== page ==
Erdogan’s Blitz Visit To Russia

Karine Ter-Sahakian

July 13, 2012

Today, Turkey needs to ensure support by both U.S. and Russia, which
is now regaining the status of a world power.

Russian-Turkish ties have been recently facing serious jeopardy named
Syria and Iran. Syria is a major challenge, indeed, being a chief hub
for almost all regional hydrocarbon transportation projects. The real
transporter of oil and gas from Near East to Europe is namely Syria
and not Turkey, which now tosses about in its foreign policy.

PanARMENIAN.Net – Ankara resorts to all kinds of tricks striving to
become a regional leader; it declares a “zero problem” policy, then
adopts a “reasonable power” concept. According to Turkish Foreign
Minister Ahmet Davutoglu, Turkey will respond to Syria’s actions
with weighed moves, with no rash decisions. The reality, however,
is somewhat different: organization of camps for Syrian refugees,
who then are recruited as militants to fight against Bashar al-Assad;
weapon supply to the opposition, cheat games with Iran, etc…

Relations with Armenia are of least importance here, and this is
good for Yerevan. Ankara knows perfectly well that Russia views
Armenia as a quite friendly state, and any moves against Armenia
will be perceived by Moscow as antagonism to its ally. Maybe this
is the reason that support to Azerbaijan is merely manifested by
Erdogan’s loud statements, like “Our brothers’ pain is our pain”
and the hackneyed “The border will be opened when Armenian troops
leave Karabakh” phrases. Both Ankara and Baku realize the value of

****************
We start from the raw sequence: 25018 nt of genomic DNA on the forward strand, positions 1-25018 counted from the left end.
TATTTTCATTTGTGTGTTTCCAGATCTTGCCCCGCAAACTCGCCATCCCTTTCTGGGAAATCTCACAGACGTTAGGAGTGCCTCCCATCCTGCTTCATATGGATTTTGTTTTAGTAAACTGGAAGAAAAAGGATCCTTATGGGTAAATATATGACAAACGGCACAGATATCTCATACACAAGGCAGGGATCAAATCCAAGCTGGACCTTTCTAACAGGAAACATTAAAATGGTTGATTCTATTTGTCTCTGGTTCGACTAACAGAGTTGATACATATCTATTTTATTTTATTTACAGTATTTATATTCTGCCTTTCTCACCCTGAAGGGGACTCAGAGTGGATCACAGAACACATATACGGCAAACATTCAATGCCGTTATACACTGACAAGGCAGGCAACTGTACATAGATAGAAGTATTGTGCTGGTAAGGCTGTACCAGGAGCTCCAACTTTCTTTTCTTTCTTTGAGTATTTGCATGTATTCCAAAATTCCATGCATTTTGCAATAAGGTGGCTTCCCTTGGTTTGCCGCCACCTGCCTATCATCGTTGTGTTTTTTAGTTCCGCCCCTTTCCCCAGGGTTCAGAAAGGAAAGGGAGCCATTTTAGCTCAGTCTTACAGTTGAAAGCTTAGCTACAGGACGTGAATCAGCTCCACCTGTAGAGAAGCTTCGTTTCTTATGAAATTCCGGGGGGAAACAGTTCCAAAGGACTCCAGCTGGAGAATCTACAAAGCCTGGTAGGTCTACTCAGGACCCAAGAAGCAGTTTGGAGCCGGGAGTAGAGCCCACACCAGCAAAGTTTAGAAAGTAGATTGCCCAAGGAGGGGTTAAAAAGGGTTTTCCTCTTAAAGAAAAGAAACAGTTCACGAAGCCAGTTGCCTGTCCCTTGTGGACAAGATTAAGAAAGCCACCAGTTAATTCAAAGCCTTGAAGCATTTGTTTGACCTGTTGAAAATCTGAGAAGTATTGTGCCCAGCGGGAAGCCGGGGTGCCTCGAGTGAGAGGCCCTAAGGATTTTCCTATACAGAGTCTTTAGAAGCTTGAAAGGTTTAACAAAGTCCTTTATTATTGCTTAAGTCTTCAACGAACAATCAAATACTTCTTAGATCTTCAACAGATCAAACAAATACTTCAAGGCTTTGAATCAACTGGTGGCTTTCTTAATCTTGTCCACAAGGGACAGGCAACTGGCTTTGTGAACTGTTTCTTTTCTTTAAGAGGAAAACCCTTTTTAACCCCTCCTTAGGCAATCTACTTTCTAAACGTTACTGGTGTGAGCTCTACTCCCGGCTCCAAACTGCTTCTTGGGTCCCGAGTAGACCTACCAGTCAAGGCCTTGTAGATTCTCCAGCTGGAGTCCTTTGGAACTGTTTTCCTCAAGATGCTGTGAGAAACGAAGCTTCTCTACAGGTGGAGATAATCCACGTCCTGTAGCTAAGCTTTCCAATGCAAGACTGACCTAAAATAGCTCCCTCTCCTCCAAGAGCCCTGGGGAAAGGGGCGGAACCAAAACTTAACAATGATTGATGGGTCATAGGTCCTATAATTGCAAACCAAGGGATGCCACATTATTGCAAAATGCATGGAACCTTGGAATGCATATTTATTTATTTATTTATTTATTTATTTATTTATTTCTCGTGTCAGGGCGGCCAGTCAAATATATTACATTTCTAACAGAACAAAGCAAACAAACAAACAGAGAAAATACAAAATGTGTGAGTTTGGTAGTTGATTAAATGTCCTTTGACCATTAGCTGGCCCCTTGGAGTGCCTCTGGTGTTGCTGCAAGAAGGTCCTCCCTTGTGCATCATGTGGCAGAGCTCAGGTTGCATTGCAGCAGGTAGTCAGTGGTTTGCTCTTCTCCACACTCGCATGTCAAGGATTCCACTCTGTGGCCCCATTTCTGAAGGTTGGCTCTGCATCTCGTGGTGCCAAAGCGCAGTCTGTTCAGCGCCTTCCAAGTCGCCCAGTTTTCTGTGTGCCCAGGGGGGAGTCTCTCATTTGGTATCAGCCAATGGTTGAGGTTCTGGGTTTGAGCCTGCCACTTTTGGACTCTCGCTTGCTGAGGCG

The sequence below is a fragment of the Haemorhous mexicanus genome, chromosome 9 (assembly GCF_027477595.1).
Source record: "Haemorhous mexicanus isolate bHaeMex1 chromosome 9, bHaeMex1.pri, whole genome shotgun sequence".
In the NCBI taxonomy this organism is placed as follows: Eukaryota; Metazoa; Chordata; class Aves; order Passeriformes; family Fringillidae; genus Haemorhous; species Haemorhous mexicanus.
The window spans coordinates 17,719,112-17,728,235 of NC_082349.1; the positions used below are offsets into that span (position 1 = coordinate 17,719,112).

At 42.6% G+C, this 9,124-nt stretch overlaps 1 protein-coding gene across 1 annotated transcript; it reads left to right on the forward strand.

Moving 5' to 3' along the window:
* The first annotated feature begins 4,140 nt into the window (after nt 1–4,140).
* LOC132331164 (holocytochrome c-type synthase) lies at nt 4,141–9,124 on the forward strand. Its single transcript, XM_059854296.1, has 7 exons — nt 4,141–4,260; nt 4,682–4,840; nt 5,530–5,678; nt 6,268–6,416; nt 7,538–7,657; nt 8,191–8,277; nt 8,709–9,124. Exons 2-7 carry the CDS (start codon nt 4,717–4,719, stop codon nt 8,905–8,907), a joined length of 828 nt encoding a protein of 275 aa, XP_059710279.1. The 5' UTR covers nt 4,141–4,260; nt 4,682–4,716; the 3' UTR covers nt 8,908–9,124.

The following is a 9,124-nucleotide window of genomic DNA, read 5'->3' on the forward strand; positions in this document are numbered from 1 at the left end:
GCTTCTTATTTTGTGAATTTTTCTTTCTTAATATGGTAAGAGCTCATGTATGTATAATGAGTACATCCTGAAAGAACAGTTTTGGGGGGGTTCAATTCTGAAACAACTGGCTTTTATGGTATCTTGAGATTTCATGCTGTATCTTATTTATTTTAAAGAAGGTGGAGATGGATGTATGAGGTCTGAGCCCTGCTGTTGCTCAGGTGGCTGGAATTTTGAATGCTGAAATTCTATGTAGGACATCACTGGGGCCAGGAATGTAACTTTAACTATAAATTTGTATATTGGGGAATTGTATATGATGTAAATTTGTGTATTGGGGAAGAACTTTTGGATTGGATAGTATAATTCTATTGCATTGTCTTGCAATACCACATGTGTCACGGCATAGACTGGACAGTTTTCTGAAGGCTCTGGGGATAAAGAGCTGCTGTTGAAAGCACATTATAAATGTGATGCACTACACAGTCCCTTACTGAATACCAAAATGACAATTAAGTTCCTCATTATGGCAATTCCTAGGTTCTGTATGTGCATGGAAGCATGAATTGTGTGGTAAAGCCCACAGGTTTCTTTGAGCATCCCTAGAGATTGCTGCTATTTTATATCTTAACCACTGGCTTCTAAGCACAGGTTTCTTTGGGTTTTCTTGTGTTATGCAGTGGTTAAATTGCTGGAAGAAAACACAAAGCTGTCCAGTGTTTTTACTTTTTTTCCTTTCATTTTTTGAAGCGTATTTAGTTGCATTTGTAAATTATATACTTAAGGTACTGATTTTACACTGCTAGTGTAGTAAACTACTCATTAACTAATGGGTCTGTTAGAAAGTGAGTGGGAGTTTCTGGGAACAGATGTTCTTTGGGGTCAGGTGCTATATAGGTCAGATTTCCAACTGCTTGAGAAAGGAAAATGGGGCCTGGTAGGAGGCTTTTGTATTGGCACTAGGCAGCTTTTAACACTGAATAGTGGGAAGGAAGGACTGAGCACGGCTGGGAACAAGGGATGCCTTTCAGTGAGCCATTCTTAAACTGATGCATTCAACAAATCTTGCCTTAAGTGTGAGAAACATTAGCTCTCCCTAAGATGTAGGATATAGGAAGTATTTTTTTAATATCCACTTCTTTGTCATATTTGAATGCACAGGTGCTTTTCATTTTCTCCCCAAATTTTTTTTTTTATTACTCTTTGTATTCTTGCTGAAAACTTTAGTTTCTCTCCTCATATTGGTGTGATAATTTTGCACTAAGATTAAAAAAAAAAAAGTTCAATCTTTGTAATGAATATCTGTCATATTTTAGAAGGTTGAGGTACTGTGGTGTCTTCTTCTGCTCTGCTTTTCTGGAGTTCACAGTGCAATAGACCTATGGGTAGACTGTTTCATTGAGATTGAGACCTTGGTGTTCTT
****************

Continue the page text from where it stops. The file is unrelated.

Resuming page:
these statements; they are worth nothing; instead, they please the
self-esteem demonstrating the “invariability of policy towards the
enemy”, namely Armenia.

Now, back to Russian-Turkish relations. The Turkish side recently
initiated a telephone conversation between Russian President Vladimir
Putin and Turkish Prime Minister Recep Tayyip Erdogan. “The parties
discussed the situation in and around Syria, including the recent
tragic incident with Turkish military aircraft hit by Syrian
air defence. The circumstances of this incident need thorough
investigation, the parties stressed,” Kremlin’s press service reported.

Meanwhile, Erdogan is arriving in Moscow for a one-day visit to
meet the Russian leader. The negotiation agenda will include further
development of bilateral relations, including the preparation for the
third meeting of the Russian-Turkish top level Cooperation Council
due in Turkey in autumn. In particular, cooperation in the energy
sphere will be a major subject of talks.

Today, Turkey needs to ensure support by both U.S. and Russia, which
is now regaining the status of a world power.

Actually, it never lost the status; however, recent years saw some
westernization trends. With Putin’s comeback, despite the global and
domestic attitude to him, Russia is gradually trying to regain at
least some of the positions it has so far lost. The efforts should
first focus on Near East where the U.S. increasingly reinforces its
presence, breeding chaos and discord between nations. As to Turkey,
as always, it is the first to see which way the wind blows, and tries
to minimize the losses. This is no “reasonable power” any longer,
but an urge to gain at least something. This is namely what Erdogan’s
visit to Moscow proves. If they fail to “settle” the Syrian issue the
way U.S. plans, Ankara will have to follow Russia’s rules, and also
the Chinese ones, to some extent. All in all, the underlying basis
of the “Arab spring” is the mere control over energy carriers.

You may also like